The massive disruption of the pandemic has led millions of people to reassess their lives and think about what they want from work. So it’s little surprise that there’s a so-called “Great Resignation” underway, with as many as 95% of workers considering changing jobs.
There are numerous reasons people feel dissatisfied. NPR reports that “people are leaving their jobs in search of more money, more flexibility and more happiness.” And the BBC notes that, “For some workers, the pandemic precipitated a shift in priorities, encouraging them to pursue a ‘dream job.'”
Research has shown that people who pursue dream jobs are happier, so it makes sense that some would want to course correct their careers. An accountant in Chicago, for example, told an interviewer that she decided to resign recently after realizing that this kind of work was no longer her passion.
I know people making similar changes. But while it’s potentially exciting, it also presents big challenges. For workers it’s not easy to find or create a dream job, and giving up a steady salary is always a risk. For businesses, replacing employees can be enormously expensive, reaching two times their annual salaries or even more, Gallup reports.
There’s another option, however. It’s one few people seem to be aware of—and one I discovered through experience. It’s a solution that has allowed me to remain steadily employed in a lucrative field and pursue my passion at the same time.
Introduce your dream activities into your job
When I was a kid, I dreamed of becoming a comedian. But I was too much of a coward to try to make it a career. So I studied business in college and went into business development, sales and marketing.
I still felt an internal drive to do comedy. And I decided not to ignore it. Instead, I tried building it into my work.
I needed to help my business win clients. So I began creating and taping comedy videos that were unique to each prospect. When I sent those out, the response rates skyrocketed. They led to meetings, and often converted into sales.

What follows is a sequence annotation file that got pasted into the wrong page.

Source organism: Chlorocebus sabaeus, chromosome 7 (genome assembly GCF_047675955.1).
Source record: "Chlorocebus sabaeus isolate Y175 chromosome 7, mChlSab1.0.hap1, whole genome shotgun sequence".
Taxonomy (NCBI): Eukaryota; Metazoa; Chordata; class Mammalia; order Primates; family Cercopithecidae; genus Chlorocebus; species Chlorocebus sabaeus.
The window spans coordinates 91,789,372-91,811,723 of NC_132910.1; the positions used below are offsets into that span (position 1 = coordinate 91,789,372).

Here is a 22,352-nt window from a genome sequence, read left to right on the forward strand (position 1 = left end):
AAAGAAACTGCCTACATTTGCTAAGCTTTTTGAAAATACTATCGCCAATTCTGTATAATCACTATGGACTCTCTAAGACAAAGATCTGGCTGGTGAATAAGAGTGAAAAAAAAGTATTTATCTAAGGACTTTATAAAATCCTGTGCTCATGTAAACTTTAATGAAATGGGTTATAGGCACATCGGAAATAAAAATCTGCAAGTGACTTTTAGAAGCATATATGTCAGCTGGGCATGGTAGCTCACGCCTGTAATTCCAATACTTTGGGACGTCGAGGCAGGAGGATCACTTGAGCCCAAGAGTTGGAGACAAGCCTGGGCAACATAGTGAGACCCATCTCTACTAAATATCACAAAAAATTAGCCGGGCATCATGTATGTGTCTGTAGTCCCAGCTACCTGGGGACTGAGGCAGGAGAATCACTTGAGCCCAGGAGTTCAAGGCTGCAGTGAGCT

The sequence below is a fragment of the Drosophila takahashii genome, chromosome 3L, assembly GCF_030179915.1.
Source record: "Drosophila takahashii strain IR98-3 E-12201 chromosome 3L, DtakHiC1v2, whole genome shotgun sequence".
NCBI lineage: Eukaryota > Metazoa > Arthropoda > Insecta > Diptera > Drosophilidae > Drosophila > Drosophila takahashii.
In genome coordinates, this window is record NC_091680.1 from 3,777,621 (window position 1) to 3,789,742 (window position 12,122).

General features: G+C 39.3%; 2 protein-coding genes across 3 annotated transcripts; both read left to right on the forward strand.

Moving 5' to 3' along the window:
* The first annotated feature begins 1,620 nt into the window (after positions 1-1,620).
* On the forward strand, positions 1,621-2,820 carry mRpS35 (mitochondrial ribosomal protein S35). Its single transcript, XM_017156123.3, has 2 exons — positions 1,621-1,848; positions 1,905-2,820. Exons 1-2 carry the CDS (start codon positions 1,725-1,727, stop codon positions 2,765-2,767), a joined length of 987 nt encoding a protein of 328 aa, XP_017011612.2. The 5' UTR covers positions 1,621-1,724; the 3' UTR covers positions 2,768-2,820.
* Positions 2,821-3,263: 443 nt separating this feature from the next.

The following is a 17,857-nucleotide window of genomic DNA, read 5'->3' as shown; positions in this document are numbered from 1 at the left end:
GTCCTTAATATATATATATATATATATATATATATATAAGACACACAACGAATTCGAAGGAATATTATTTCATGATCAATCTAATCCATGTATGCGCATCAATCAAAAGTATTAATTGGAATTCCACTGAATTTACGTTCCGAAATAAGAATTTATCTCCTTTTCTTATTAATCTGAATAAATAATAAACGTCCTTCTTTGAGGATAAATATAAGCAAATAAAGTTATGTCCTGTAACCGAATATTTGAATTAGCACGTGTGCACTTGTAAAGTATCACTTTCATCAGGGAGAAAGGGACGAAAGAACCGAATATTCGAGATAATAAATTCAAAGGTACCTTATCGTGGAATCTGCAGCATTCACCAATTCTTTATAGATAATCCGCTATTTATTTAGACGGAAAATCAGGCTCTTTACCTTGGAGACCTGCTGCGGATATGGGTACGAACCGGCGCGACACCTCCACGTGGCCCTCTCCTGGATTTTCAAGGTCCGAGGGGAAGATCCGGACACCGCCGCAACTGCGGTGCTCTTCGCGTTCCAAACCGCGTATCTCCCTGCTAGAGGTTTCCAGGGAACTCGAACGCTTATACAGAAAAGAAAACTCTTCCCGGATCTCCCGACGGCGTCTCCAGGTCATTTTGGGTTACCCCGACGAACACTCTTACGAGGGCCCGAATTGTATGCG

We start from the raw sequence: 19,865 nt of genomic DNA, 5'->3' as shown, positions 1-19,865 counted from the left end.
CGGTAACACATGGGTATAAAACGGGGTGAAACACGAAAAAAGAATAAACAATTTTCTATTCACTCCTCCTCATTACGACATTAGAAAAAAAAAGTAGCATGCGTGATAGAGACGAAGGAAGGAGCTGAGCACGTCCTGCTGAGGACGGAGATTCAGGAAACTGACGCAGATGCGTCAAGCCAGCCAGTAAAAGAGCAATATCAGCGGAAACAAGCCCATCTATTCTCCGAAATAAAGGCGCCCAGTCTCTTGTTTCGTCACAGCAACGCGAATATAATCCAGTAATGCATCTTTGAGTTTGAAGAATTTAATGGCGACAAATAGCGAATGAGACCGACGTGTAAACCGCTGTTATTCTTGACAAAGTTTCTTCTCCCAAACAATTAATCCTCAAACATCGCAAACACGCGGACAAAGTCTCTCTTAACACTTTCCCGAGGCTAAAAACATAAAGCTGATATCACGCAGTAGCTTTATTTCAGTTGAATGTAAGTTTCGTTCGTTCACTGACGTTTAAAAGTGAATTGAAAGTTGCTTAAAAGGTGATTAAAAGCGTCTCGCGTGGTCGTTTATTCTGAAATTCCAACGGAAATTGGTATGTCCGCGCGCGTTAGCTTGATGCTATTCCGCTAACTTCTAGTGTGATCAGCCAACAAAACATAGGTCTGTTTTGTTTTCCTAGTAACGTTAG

I kept going. For some videos, I donned a tuxedo and pretended to be the client’s spokesperson; for others I created funny music videos. Response rates kept increasing.
Over time, I extended this into other parts of my work. A partner and I began our own online talk show about comedy in sales. We also create silly videos to help attract viewers and customers for LeadiQ, where I currently oversee growth and marketing.
This kind of marriage between passion and work can happen in all sorts of careers. And it’s important for businesses to help make this happen. It helps them hold onto employees and tap into the potential of their staff’s unknown talents.
What individuals can do
How can you make this happen? First, reconnect with your passion outside of work. Especially if it’s been a while since you’ve honed those skills, practice them as a hobby. Whether it’s cooking, painting, or mountain climbing, make sure you’re actually good at it, and keep getting better.
Once people you trust give you enough feedback showing that you’ve got the skills, come up with a small, limited pilot project that introduces this passion into your work. If you’re a baker, send your best cookies to a prospect. If you’re an expert hiker, offer to take just a few prospects on a walk somewhere they’ve never been. Test it out.
Then, track your progress. Share with your boss what the results are. If it helped you achieve goals at work, make sure your bosses know. Keep it up. And if your effort did not succeed the first time, don’t give up. As long as trying it felt good to you, you’ll enjoy the process of further experimentation. You might just need to tweak and improve. Don’t be afraid.
What businesses can do
Executives and managers should encourage these efforts. Obviously not in a way that risks a giant piece of business, but as a chance to see how something different can work. Talk with your employees about their passions and dreams. Explore how what they long to do could become a part of what they already do.
Survey your staff about their interests. By doing this, I’ve discovered that my employees are talented musicians, photographers, and writers—and we built those abilities into their work.
I even had one employee who, it turned out, had trained dogs in the military. We discussed it, and he started looking on social accounts to see whether prospects were dog owners. When they were, he sent them videos on how to train their dogs. It helped him get meetings and win business.
In addition to all the other benefits, this process helps employees feel more engaged and satisfied in their work, boosting productivity.
Post-pandemic change is inevitable. But a mass departure of employees doesn’t have to be. The hopes and dreams of workers can lead them, and the business as a whole, in a fantastic direction. When you give this a chance, you’ll see that everyone comes out ahead.